Let the Lyles committee select one
referee, the Gaillard committee another
and the two gentlemen thus selected
choose a third. Let the court' of
a itrators thins constituted sit in
j idgment, inot upon thne passions of
mren, nor- upon the merits of the issues
-that seem to be severing the pa3rty in
twain, but uponl the sole questioni
which Convenitionr was the legal body
and which o:le, the illegal.
. Let both factionls agree to abide the
dicision, favorable or adverse, if Mr.
Gaillard is held to be the County
Chairnr.an, let Mr. Lyles resign and
his committee join the Gaillard comi
niitee-if upon the other hand, the
decision is the other way, let Mr.
Gaillard resign and his5 committee take
their seats in the Lyles committee.
This would be -an honor-able adjust
meint of the difficulty-the writer can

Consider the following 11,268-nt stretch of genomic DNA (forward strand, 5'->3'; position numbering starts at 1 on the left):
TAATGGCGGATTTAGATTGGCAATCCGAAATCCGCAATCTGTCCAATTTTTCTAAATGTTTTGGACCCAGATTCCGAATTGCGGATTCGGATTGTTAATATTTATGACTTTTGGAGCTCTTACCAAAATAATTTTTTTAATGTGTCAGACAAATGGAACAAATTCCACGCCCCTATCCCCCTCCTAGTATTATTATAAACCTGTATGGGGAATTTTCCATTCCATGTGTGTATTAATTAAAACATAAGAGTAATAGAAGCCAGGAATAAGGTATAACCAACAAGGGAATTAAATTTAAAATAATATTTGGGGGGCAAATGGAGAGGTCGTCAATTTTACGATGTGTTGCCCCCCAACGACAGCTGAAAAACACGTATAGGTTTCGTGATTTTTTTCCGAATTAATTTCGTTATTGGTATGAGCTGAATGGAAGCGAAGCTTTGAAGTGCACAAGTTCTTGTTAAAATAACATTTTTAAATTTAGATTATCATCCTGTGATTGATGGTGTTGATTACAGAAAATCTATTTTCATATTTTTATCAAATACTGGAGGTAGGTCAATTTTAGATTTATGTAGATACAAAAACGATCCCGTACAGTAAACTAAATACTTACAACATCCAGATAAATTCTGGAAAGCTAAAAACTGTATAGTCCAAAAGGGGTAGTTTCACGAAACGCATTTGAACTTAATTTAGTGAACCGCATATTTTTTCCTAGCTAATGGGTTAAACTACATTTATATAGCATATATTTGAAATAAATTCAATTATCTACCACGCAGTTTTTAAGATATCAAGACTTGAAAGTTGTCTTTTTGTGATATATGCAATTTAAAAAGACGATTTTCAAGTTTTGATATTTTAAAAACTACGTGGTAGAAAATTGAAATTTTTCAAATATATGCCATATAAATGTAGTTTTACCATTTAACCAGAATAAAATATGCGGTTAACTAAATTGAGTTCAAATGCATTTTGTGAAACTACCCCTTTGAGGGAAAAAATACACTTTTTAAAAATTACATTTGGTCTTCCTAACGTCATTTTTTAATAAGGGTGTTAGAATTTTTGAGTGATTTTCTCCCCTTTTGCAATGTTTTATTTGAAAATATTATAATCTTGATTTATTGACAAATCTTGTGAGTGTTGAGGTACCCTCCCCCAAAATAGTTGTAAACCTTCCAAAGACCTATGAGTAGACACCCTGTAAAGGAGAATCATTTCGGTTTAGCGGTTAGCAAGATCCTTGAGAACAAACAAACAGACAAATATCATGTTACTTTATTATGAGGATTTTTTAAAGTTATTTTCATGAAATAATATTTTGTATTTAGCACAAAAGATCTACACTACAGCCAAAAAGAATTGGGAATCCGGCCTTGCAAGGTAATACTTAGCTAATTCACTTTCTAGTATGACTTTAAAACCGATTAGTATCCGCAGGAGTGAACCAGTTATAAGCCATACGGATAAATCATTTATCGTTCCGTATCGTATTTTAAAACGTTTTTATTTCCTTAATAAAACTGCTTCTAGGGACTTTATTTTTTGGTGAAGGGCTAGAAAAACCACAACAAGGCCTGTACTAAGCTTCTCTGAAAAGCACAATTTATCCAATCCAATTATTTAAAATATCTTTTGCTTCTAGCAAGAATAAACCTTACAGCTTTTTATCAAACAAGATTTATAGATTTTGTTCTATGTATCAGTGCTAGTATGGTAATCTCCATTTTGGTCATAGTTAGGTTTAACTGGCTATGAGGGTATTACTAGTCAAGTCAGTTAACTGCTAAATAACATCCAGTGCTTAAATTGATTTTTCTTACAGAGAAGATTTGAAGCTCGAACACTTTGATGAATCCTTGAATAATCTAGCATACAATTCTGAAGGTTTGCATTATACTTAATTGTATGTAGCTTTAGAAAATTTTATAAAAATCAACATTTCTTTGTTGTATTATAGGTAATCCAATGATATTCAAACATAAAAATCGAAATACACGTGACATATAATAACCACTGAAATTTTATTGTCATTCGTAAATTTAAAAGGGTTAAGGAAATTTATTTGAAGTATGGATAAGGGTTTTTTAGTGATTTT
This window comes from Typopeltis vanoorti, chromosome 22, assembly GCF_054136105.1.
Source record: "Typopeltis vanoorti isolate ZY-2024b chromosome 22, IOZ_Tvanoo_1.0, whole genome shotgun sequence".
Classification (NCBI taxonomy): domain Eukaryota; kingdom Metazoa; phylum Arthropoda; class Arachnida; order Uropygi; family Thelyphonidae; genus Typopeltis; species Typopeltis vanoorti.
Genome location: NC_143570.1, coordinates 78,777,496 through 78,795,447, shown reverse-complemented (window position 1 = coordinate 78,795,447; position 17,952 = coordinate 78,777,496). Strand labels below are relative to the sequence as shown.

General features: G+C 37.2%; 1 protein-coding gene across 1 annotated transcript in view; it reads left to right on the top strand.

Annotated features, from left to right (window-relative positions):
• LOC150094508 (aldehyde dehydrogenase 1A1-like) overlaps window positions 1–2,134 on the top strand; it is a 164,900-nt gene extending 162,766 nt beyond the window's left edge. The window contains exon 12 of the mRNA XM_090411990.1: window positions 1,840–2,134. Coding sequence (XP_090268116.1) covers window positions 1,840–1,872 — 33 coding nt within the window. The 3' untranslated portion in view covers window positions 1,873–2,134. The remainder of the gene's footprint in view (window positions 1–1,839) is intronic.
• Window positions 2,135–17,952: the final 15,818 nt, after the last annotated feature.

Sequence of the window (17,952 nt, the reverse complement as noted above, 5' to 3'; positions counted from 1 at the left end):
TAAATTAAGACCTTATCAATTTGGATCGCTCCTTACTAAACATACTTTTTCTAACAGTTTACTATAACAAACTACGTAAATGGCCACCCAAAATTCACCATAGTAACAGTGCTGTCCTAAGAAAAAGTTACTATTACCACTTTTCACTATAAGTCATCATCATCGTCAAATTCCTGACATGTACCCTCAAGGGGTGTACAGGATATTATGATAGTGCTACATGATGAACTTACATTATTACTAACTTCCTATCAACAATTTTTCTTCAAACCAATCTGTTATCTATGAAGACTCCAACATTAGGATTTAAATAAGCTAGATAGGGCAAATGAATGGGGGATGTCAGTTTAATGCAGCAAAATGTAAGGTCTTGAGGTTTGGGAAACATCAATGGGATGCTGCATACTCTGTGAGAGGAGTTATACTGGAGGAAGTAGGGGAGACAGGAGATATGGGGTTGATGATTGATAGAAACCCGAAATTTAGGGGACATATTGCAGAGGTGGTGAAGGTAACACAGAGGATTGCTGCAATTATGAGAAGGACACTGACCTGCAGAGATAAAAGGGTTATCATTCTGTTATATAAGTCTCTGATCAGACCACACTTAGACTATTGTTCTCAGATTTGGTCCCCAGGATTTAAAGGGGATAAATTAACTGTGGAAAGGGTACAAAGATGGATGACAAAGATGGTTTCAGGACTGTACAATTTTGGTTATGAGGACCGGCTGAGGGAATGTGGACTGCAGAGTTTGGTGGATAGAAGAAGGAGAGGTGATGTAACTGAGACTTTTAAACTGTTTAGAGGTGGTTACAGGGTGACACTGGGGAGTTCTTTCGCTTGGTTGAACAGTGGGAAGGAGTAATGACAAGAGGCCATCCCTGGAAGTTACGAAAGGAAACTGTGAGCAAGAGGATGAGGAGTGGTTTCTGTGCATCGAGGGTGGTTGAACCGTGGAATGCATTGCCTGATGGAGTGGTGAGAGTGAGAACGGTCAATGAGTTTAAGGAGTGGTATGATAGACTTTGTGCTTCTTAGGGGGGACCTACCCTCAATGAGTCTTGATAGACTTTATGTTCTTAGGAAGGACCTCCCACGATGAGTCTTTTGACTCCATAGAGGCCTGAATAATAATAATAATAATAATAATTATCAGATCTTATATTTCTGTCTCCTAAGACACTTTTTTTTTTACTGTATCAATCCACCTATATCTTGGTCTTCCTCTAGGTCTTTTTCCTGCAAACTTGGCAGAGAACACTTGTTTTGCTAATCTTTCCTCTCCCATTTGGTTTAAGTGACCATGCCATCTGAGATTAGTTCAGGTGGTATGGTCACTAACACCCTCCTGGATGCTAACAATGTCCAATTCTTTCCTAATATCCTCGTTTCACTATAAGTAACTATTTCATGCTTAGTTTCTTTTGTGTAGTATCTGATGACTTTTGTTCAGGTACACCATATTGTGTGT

conceive of none other. Can any one,
whno may be sincerely desirous of
uniting the p)arty, enter an objection
to it. If each side rests in the strength
of its position, it is the proper plain.
If each side is desirious of obeying tine
demand of thne masses that the factions
should be united, it is the fairest,
most honorable method of attaining
.Once this vexing questiont is out of
the way (and it can get out in no0
other way unless one side capitulates
absolutelyv) no barrier will remains to
prevent absolute, and enduring union.
-Thne details are easily of solution, if
the plain is right.
IThe writer is for peace, but honor
able peace. Let the facttions now show
their hanids. CONsEntvATIvE.
JThe transition from lone. lingering anid
painful sickness to robust health marks an
epoch in the life of the individual., Such
a remarkable event is treasured in the
mnemory and the agency whereby good
healtth'has been attained is gratefully
blessed. 11enice it is that so much is heard
in praise of Electric Bitters. So many
feel they owe their restoration to health, to
the use'of the Great Alterative aind Tonic.
If von are troubled with any disease of
Kidneys, Liver or Stomach, of long :o~
short staniding you will surely find relied
by use of Electric flitters. Sold at 50c'